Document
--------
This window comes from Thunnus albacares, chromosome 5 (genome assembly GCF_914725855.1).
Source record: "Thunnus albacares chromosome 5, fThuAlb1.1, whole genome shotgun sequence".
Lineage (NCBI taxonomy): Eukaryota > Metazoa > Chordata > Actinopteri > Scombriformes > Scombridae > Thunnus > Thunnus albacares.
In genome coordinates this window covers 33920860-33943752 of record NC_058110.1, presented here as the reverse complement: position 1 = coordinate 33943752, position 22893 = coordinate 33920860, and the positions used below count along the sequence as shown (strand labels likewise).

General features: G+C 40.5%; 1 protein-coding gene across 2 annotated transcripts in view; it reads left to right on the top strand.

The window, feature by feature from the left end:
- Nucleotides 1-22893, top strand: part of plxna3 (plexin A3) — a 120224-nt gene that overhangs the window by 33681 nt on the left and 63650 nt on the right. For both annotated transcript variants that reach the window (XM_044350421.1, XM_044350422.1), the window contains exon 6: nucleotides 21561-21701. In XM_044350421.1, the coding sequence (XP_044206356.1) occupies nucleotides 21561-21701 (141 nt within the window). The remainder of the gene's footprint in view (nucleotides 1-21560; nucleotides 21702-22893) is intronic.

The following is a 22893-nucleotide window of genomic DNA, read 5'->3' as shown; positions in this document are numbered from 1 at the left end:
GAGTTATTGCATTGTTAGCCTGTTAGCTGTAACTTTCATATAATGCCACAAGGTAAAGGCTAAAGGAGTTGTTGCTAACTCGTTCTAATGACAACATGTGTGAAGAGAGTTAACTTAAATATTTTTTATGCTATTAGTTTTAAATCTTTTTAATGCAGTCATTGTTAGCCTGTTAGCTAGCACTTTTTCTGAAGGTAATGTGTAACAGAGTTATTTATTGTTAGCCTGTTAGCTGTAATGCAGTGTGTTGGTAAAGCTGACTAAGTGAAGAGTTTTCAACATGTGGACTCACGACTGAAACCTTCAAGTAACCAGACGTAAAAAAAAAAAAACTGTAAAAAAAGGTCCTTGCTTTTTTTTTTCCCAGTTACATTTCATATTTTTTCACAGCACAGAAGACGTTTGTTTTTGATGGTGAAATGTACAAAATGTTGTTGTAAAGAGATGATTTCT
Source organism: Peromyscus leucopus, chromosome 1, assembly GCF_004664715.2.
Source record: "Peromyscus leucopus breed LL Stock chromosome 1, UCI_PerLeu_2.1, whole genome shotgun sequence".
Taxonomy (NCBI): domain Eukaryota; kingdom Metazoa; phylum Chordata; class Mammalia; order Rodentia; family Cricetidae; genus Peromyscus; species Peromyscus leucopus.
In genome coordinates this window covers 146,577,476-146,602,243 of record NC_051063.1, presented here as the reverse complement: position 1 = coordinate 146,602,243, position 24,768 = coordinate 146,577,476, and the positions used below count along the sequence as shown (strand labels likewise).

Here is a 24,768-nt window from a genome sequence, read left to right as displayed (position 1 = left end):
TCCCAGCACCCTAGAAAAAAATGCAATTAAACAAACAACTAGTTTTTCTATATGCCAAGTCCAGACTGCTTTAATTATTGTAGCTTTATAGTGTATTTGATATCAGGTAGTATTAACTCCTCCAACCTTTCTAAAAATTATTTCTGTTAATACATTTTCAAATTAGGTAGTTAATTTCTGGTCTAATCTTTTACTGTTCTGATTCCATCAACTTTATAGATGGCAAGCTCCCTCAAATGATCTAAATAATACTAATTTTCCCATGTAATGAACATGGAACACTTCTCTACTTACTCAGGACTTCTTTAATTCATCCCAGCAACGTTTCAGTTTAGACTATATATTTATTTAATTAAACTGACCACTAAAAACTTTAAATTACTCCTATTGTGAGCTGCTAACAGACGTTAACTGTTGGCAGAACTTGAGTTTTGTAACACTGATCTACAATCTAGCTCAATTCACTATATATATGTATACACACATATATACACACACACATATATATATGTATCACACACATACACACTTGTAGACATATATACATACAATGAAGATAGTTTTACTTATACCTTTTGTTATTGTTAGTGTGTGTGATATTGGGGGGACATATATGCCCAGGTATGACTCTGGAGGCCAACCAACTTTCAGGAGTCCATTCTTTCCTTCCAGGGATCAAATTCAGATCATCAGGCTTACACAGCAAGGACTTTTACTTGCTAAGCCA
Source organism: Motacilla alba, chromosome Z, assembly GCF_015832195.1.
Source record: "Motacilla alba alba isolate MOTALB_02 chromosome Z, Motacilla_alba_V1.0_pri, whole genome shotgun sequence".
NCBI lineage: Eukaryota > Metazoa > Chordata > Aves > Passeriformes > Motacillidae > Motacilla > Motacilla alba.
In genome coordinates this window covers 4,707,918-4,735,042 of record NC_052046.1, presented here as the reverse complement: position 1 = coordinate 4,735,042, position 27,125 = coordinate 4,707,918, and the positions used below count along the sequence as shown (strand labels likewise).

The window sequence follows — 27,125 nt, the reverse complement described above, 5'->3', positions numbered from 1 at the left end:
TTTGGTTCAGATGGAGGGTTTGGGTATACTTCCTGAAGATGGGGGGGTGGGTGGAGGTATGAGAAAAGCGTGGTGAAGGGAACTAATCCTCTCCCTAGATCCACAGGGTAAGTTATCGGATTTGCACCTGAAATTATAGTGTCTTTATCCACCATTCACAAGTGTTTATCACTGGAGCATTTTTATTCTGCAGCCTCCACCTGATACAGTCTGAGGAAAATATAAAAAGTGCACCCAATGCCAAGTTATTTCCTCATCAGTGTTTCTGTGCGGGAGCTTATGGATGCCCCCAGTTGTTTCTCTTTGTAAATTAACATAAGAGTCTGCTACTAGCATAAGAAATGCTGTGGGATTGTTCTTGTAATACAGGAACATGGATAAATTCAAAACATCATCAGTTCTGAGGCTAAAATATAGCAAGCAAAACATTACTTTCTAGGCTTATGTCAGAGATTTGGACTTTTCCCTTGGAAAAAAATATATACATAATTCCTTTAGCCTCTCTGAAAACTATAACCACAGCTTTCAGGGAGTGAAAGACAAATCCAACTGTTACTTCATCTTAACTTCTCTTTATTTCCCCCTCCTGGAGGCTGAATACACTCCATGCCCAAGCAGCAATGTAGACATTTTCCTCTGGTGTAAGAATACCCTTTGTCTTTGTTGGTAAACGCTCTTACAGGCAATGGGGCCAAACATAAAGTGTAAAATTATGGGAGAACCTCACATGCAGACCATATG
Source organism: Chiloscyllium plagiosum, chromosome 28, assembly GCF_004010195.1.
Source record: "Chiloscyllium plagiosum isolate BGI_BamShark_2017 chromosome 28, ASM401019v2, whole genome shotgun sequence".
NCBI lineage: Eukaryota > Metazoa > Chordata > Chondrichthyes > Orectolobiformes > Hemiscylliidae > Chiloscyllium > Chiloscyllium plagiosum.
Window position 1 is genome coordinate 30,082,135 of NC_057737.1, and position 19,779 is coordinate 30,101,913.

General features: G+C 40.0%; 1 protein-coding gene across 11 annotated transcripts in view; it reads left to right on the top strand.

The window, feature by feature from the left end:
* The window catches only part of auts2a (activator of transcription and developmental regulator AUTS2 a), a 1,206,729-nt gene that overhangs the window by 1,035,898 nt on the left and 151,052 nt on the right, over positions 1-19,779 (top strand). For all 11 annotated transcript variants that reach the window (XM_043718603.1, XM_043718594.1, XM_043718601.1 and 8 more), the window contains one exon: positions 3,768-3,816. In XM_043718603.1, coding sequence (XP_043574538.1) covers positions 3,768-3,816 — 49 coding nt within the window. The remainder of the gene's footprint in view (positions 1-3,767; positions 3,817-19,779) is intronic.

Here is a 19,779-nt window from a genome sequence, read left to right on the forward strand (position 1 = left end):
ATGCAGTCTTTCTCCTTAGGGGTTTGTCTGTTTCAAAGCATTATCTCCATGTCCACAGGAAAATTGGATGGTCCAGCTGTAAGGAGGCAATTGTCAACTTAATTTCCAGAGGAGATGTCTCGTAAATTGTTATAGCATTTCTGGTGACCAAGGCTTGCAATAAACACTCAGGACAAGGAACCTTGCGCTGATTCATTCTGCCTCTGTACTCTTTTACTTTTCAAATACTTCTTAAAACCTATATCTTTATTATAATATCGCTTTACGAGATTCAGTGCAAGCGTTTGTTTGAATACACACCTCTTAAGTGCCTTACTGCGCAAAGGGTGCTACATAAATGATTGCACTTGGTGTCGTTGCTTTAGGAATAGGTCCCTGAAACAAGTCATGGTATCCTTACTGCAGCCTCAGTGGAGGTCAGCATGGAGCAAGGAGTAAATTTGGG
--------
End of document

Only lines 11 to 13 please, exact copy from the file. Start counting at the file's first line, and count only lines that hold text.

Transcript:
Source record: "Peromyscus leucopus breed LL Stock chromosome 1, UCI_PerLeu_2.1, whole genome shotgun sequence".
Taxonomy (NCBI): domain Eukaryota; kingdom Metazoa; phylum Chordata; class Mammalia; order Rodentia; family Cricetidae; genus Peromyscus; species Peromyscus leucopus.
In genome coordinates this window covers 146,577,476-146,602,243 of record NC_051063.1, presented here as the reverse complement: position 1 = coordinate 146,602,243, position 24,768 = coordinate 146,577,476, and the positions used below count along the sequence as shown (strand labels likewise).